Hey there, time traveller!
This article was published 16/11/2012 (1708 days ago), so information in it may no longer be current.
WASHINGTON -- At the morning showing of Steven Spielberg's Lincoln, most of the other folks in my row are the children of the children of slaves. Five theatres of a multiplex in a wealthy corner of the capital are packed and hushed before noon on a Sunday, after 11 sold-out screenings the day and night before.
As the lights go down, it occurs to me the integrated seating -- unthinkable here until the 1950s -- belies the younger Lincoln himself, who, as an unsuccessful candidate for the United States Senate in 1858, declared that "I am not, nor ever have been, in favour of bringing about in any way the social and political equality of the white and black races." But this is not the Lincoln we see on the screen this fall, or the Lincoln we remember from our schoolbooks.
The audience is restless as previews of rival costumed epics -- Anna Karenina; A Royal Affair -- are offered to the crowd. Then the feature attraction begins with a brief and gory tableau: men destroying each other with bayonets in an abattoir of mud. (It is the only combat scene of the movie. "Why is there so much talking?" a boy in front of me, about the age of Lincoln's son, Tad, asks his father halfway through.)
A moment later, we gasp at the first glimpse of Daniel Day-Lewis in his apparational rendition of Lincoln as the trinity incarnate: the martyred messiah of black liberation; the father of two dissonant, anguished families -- political and marital -- and, unexpectedly, as the devious and impeachably conniving ghost-of-Nixon-future.
"It is HIM!" exhales the African-American woman two seats down.
The 16th president's stature is such that even this portrayal is spun, in places, as worship. In fact, the very last frames of the film flash back to Lincoln's second inaugural address, six weeks before his assassination -- "with malice toward none, with charity for all" -- and then fade to black with Day-Lewis's arms outstretched in crucifixion; Lincoln as a squeaky-voiced Christ.
"I gave the people a year and a half to think about it, and they elected me," Lincoln tells his cabinet at one point, defending immediate emancipation. One imagines the current president crowing the same tune to the GOP about Obamacare.
From the theatre, divergent paths lead a seeker on journeys physical and virtual. It still is possible in 21st-century Washington to follow Lincoln's nightly canter from the White House to a cottage on the grounds of a home for retired soldiers; to sleep in the Abraham Lincoln Suite at the Willard Hotel; to stand on the ramparts of Fort Stevens, where, during a daring Confederate incursion in 1864, he became the first and only American president to come under enemy fire while in office.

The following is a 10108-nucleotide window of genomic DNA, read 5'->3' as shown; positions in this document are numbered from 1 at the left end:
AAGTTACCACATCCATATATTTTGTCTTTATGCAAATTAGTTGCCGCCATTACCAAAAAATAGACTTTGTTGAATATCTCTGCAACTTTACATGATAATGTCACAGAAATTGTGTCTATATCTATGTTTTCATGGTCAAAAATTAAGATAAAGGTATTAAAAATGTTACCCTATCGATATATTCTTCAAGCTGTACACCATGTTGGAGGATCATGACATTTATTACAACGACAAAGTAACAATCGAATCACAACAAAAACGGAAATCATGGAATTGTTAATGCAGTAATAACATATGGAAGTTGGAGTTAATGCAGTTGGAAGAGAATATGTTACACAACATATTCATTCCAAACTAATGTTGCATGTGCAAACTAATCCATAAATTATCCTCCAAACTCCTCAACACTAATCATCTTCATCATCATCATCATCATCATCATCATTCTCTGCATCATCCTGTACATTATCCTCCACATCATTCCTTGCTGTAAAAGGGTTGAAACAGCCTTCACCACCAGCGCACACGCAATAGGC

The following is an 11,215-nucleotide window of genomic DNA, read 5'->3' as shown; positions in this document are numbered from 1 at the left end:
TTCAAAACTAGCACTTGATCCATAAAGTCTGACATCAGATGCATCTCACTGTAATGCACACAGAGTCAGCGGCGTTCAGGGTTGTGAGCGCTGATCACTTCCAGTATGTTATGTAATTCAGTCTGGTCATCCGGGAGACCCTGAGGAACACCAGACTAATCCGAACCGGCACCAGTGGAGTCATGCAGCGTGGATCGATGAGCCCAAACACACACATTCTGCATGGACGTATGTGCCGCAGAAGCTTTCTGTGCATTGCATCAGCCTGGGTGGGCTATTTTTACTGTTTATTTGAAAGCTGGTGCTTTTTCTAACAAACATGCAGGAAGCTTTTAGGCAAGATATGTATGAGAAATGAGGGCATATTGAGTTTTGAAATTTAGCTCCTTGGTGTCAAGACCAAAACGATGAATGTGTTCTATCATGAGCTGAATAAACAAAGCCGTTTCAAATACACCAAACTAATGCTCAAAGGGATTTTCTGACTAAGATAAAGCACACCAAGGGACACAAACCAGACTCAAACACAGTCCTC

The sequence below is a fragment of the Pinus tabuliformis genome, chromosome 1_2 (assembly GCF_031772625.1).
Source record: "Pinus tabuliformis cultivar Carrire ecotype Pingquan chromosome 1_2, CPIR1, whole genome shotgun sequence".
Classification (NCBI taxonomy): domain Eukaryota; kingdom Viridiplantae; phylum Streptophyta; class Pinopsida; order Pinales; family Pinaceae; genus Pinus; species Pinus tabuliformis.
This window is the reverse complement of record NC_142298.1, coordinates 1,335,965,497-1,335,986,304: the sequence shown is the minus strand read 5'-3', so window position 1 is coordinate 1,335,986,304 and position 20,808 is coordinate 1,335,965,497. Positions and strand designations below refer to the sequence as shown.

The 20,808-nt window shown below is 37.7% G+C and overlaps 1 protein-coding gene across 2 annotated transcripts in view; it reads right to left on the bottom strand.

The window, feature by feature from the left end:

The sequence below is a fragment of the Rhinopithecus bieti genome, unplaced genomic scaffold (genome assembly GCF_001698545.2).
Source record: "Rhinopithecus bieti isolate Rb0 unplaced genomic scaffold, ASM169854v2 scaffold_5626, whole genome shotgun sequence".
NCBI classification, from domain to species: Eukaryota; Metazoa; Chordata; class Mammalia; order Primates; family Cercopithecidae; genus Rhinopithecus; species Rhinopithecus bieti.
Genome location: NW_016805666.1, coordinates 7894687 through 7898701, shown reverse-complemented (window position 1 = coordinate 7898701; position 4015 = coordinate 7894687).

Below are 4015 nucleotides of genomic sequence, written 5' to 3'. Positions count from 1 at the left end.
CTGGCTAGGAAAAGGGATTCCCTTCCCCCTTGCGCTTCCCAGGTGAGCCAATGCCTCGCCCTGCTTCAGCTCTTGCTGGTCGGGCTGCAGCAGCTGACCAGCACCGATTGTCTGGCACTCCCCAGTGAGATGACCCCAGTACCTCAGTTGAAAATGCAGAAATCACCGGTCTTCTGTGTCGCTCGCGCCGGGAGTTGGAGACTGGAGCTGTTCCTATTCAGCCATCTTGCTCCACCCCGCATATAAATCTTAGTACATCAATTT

Lincoln's hat and coat and pocket watch -- Spielberg borrowed and recorded the latter for the soundtrack of the film -- are on display at the Smithsonian; his box at Ford's Theater remains as it was when he and his Mary went to see Our American Cousin on the first peacetime Good Friday after four full years of war, and the bullet that killed him, squashed and grey, is in a medical museum along with bloody kerchiefs and a fragment of skull.
Even Grover's, where 12-year-old Tad -- enjoying a performance of Aladdin! Or His Wonderful Lamp while his parents are four blocks away at Ford's -- learns of his father's assassination, still is in operation as the National Theater. We took our daughter there in April to see The Fresh Beat Band.
And there are trails of curiosity that can take you:
To the transcript of the actual debate over the abolitionist Thirteenth Amendment in the House of Representatives in January 1865, to wit:
On MR. ENGLISH and MR. GANSON voting "ay," there was considerable applause by members on the Republican side of the house.
THE SPEAKER called repeatedly to order, and asked that members should set a better example to spectators in the gallery.
MR. KALBFLEISCH and other Democratic members remarked that the applause came, not from the spectators in the gallery, but from members on the floor.
To the real Rep. Thaddeus Stevens (portrayed in the film by Tommy Lee Jones) -- who did indeed live with, and possibly slept with, a woman of colour named Lydia Hamilton Smith, and who later would be entombed in the only integrated cemetery in Lancaster, Penn., under an epitaph of his own composition that espoused "in my death the principles which I advocated through a long life; equality of man before his Creator."
To the report by a White House constable named Col. William H. Crook that, the night before he was murdered, Lincoln experienced his recurring dream -- the same dream in which we meet Daniel Day-Lewis -- of sailing alone on a mighty ship toward a distant, illuminated shore. "To me," wrote Crook, "it all means that he had, with his waking on that day, a strong prescience of coming change... As the day wore on the feeling darkened into an impression of coming evil."
No one needs two hours in a movie theatre to know what Abraham Lincoln stood for; sitting next to a fellow human of a different race recapitulates his mission. That the constitutional elimination of slavery required dirty tricks and bribery from the White House on down is amusing now. Meanwhile, a top-hatted father lost two little sons and his wife's sanity, while a savagely divided country wasted 600,000 boys.
"What did you think?" I ask my neighbours as Christ/Lincoln disappears and the credits begin to roll.
"If it wasn't for the civil war, we'd STILL have slavery," says the black man next to me.
Allen Abel is a Brooklyn-born Canadian journalist based in Washington, D.C.